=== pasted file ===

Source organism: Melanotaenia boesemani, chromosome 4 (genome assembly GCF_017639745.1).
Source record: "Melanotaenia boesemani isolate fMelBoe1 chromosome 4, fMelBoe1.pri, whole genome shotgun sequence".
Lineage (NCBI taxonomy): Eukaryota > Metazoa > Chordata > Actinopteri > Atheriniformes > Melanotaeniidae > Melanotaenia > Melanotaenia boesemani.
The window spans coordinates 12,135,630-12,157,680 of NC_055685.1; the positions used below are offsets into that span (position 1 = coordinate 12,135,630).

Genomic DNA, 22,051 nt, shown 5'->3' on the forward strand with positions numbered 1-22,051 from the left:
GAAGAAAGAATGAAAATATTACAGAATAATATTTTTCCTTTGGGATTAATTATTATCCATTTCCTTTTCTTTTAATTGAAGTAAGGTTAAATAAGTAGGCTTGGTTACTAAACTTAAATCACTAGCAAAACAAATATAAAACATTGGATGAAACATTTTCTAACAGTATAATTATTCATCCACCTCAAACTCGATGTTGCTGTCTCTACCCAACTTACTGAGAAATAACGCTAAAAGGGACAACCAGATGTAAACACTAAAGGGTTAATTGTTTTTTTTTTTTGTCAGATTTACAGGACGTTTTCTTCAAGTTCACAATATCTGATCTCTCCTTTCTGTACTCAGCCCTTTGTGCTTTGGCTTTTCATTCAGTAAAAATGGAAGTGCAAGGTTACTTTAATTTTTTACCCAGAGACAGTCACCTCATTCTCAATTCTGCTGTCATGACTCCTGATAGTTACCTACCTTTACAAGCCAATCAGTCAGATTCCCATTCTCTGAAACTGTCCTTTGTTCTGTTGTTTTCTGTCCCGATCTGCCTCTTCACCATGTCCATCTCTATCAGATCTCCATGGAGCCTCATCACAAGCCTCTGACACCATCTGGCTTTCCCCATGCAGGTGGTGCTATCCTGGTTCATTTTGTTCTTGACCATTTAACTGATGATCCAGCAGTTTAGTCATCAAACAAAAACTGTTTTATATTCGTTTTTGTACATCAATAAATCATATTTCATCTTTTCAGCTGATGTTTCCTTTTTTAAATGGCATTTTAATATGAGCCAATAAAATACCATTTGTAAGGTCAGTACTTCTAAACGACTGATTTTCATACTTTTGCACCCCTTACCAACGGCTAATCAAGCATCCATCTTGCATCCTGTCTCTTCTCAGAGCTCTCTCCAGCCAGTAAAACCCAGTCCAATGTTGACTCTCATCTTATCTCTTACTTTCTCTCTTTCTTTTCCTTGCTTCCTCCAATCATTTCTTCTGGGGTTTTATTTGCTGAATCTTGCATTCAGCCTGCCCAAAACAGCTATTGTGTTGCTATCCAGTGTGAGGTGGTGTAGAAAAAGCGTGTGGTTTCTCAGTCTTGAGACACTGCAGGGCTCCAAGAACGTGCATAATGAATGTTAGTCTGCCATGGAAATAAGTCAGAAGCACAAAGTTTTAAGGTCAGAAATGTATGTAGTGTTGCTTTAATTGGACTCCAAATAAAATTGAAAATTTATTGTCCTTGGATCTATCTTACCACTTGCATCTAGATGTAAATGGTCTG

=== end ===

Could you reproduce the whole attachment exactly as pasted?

Source organism: Melanotaenia boesemani, chromosome 4 (genome assembly GCF_017639745.1).
Source record: "Melanotaenia boesemani isolate fMelBoe1 chromosome 4, fMelBoe1.pri, whole genome shotgun sequence".
Lineage (NCBI taxonomy): Eukaryota > Metazoa > Chordata > Actinopteri > Atheriniformes > Melanotaeniidae > Melanotaenia > Melanotaenia boesemani.
The window spans coordinates 12,135,630-12,157,680 of NC_055685.1; the positions used below are offsets into that span (position 1 = coordinate 12,135,630).

Genomic DNA, 22,051 nt, shown 5'->3' on the forward strand with positions numbered 1-22,051 from the left:
GAAGAAAGAATGAAAATATTACAGAATAATATTTTTCCTTTGGGATTAATTATTATCCATTTCCTTTTCTTTTAATTGAAGTAAGGTTAAATAAGTAGGCTTGGTTACTAAACTTAAATCACTAGCAAAACAAATATAAAACATTGGATGAAACATTTTCTAACAGTATAATTATTCATCCACCTCAAACTCGATGTTGCTGTCTCTACCCAACTTACTGAGAAATAACGCTAAAAGGGACAACCAGATGTAAACACTAAAGGGTTAATTGTTTTTTTTTTTTGTCAGATTTACAGGACGTTTTCTTCAAGTTCACAATATCTGATCTCTCCTTTCTGTACTCAGCCCTTTGTGCTTTGGCTTTTCATTCAGTAAAAATGGAAGTGCAAGGTTACTTTAATTTTTTACCCAGAGACAGTCACCTCATTCTCAATTCTGCTGTCATGACTCCTGATAGTTACCTACCTTTACAAGCCAATCAGTCAGATTCCCATTCTCTGAAACTGTCCTTTGTTCTGTTGTTTTCTGTCCCGATCTGCCTCTTCACCATGTCCATCTCTATCAGATCTCCATGGAGCCTCATCACAAGCCTCTGACACCATCTGGCTTTCCCCATGCAGGTGGTGCTATCCTGGTTCATTTTGTTCTTGACCATTTAACTGATGATCCAGCAGTTTAGTCATCAAACAAAAACTGTTTTATATTCGTTTTTGTACATCAATAAATCATATTTCATCTTTTCAGCTGATGTTTCCTTTTTTAAATGGCATTTTAATATGAGCCAATAAAATACCATTTGTAAGGTCAGTACTTCTAAACGACTGATTTTCATACTTTTGCACCCCTTACCAACGGCTAATCAAGCATCCATCTTGCATCCTGTCTCTTCTCAGAGCTCTCTCCAGCCAGTAAAACCCAGTCCAATGTTGACTCTCATCTTATCTCTTACTTTCTCTCTTTCTTTTCCTTGCTTCCTCCAATCATTTCTTCTGGGGTTTTATTTGCTGAATCTTGCATTCAGCCTGCCCAAAACAGCTATTGTGTTGCTATCCAGTGTGAGGTGGTGTAGAAAAAGCGTGTGGTTTCTCAGTCTTGAGACACTGCAGGGCTCCAAGAACGTGCATAATGAATGTTAGTCTGCCATGGAAATAAGTCAGAAGCACAAAGTTTTAAGGTCAGAAATGTATGTAGTGTTGCTTTAATTGGACTCCAAATAAAATTGAAAATTTATTGTCCTTGGATCTATCTTACCACTTGCATCTAGATGTAAATGGTCTG